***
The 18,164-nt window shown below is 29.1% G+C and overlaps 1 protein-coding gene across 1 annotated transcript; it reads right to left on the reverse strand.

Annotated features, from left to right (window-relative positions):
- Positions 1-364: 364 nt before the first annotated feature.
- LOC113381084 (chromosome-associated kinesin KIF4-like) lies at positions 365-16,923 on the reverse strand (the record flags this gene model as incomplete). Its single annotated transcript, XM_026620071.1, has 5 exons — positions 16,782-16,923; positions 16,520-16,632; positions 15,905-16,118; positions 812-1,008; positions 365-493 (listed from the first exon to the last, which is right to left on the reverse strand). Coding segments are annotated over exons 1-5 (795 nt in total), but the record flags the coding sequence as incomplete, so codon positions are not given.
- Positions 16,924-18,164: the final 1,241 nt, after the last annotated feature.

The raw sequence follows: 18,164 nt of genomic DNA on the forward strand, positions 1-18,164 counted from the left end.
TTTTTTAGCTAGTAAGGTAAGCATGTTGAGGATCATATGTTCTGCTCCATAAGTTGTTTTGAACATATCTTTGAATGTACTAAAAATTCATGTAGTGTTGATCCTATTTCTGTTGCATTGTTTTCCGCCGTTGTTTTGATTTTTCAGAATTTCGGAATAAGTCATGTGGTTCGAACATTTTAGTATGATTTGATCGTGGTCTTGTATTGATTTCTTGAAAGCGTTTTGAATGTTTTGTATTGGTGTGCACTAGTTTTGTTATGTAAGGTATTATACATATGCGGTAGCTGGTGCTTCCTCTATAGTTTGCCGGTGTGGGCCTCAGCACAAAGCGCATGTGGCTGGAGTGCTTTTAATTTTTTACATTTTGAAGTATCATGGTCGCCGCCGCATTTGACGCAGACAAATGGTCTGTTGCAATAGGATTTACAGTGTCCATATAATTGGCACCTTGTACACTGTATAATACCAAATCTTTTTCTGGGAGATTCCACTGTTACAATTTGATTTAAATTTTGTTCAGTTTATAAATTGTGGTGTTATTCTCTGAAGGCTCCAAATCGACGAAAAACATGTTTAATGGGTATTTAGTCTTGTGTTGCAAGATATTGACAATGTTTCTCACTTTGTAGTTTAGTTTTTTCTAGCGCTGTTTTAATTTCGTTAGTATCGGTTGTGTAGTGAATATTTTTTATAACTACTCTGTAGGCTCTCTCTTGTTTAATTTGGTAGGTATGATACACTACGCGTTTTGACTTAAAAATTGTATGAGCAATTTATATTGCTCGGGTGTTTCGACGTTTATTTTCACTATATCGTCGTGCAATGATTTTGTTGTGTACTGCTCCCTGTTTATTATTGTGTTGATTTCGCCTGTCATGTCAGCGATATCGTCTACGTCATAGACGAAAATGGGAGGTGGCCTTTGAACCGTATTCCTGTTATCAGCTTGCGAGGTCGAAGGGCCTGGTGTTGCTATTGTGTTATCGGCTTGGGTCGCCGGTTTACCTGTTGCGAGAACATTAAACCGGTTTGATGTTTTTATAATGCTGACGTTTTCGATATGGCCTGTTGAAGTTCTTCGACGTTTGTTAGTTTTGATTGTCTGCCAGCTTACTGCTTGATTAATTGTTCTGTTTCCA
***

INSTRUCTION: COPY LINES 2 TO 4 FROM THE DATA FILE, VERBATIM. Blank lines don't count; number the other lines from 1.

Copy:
Annotated features, from left to right (window-relative positions):
- Positions 1-364: 364 nt before the first annotated feature.
- LOC113381084 (chromosome-associated kinesin KIF4-like) lies at positions 365-16,923 on the reverse strand (the record flags this gene model as incomplete). Its single annotated transcript, XM_026620071.1, has 5 exons — positions 16,782-16,923; positions 16,520-16,632; positions 15,905-16,118; positions 812-1,008; positions 365-493 (listed from the first exon to the last, which is right to left on the reverse strand). Coding segments are annotated over exons 1-5 (795 nt in total), but the record flags the coding sequence as incomplete, so codon positions are not given.